Tartaric acid is an organic acid found in a variety of vegetables and fruits, including bananas and grapes, as well as bananas, citrus, and tamarinds. It is a white, crystalline organic acid found in a variety of fruits, most notably grapes, but also bananas, tamarinds, and citrus. Its salt, potassium bitartrate, also known as “cream of tartar,” forms naturally during the fermentation process. It is also known as Racemic acid or 2,3-dihydroxysuccinic acid. Its purpose is to produce carbon dioxide.
It is frequently combined with sodium bicarbonate and sold as baking powder, which is used as a leavening agent in food preparation. The acid is added to foods as an antioxidant E334 and imparts their distinct sour flavor. It is a crystalline white diprotic aldaric acid.
Tartaric acid is a naturally occurring raw material that can be used in organic chemical synthesis. Tartaric acid is a dihydroxyl derivative of succinic acid and is an alpha-hydroxy-carboxylic acid with diprotic and aldaric acid properties.
Tartaric acid is the acid most prescribed for modifications to the must. It is a stronger acid than malic and citric acid, and less susceptible to microorganism breakdown during alcoholic and malolactic fermentations. Tartaric acid is a potassium salt that tends to precipitate.
- Molecular Weight/ Molar Mass: 150.087 g/mol
- Density: 1.79 g/mL
- Boiling Point: 275 °C
- Melting Point: 171 to 174 °C
- Form: Cristal
- Color: White
Winemakers have known about tartaric acid for centuries. The chemical extraction process, on the other hand, was developed in 1769 by the Swedish chemist Carl Wilhelm Scheele.
Tartaric acid was crucial in the discovery of chemical chirality. Jean Baptiste Biot discovered this property of tartaric acid in 1832 when he noticed its ability to rotate polarized light. In 1847, Louis Pasteur expanded on this work by studying the shapes of sodium ammonium tartrate crystals, which he discovered to be chiral. Pasteur was the first to produce a pure sample of levotartaric acid by manually sorting the differently shaped crystals.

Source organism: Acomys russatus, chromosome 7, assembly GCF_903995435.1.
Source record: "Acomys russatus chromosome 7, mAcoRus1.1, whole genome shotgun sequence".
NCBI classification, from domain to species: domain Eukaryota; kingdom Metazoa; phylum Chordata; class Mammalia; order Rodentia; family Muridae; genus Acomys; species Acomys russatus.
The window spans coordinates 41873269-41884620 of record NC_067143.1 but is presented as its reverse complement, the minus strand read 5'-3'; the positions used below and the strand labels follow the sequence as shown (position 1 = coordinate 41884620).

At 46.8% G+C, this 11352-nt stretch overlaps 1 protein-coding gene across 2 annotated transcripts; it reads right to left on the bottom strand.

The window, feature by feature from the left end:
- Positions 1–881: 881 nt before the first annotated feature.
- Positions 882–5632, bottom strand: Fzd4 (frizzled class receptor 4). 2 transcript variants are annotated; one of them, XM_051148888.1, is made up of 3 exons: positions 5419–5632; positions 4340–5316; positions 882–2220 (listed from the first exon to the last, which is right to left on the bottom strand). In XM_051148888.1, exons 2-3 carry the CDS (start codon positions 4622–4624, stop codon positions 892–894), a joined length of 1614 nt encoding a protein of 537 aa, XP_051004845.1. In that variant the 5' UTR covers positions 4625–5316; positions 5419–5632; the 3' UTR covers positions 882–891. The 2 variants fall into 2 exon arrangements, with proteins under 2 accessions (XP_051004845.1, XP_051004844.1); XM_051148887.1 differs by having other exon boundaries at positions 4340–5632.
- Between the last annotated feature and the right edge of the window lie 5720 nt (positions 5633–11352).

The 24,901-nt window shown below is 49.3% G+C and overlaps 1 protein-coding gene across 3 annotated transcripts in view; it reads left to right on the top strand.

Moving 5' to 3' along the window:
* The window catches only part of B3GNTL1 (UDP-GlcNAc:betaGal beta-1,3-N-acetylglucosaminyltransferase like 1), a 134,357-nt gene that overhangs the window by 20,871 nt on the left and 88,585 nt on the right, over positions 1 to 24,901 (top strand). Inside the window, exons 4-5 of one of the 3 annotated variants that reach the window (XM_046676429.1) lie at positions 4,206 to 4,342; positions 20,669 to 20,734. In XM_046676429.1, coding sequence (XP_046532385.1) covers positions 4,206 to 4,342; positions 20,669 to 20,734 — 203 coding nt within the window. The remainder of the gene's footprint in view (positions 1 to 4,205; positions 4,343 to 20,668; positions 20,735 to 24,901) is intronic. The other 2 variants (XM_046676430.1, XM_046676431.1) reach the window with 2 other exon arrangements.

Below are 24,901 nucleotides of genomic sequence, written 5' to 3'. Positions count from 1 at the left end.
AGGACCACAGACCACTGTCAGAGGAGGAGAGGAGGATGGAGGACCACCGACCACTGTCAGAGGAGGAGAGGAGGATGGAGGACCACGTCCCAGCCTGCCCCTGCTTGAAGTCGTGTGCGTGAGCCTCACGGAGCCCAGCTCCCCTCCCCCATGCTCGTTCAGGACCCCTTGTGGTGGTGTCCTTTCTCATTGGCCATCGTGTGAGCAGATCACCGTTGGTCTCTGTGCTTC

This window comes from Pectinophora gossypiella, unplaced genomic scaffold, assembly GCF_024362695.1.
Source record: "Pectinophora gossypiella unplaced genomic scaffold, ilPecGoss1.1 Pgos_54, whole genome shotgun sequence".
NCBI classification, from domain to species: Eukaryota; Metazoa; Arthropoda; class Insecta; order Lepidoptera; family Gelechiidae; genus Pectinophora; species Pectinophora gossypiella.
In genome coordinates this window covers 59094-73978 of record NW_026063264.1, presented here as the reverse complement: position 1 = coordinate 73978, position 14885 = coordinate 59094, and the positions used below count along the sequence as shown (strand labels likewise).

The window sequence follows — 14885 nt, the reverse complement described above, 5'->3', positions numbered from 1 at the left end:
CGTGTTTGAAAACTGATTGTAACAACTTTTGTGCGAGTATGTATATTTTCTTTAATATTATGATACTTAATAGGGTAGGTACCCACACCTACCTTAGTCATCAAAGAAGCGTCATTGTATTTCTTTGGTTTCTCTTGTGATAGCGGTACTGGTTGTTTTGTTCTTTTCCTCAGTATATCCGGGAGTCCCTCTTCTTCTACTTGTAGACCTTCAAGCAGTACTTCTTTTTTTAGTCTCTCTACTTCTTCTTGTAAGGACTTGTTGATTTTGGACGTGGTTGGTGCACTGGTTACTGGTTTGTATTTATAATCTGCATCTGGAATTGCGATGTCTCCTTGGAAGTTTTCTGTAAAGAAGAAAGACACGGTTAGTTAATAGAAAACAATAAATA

Tartaric acid and its derivatives have a wide range of applications in the pharmaceutical industry. It has been used, for example, in the production of effervescent salts in conjunction with citric acid to improve the taste of oral medications.
Tartaric acid has a number of industrial applications. Metal ions such as calcium and magnesium have been observed to chelate in the acid. As a result, the acid has been used as a chelating agent in the farming and metal industries, respectively, for complexing micronutrients in soil fertilizer and cleaning metal surfaces made of aluminum, copper, iron, and alloys of these metals.
- It is used to improve the taste of oral medications,
- It is used in recipes as a leavening agent along with baking soda,
- It is used as an antioxidant,
- It is used in foods to give a sour taste,
- It is used to make silver mirrors,
- It is used in the tanning of leather.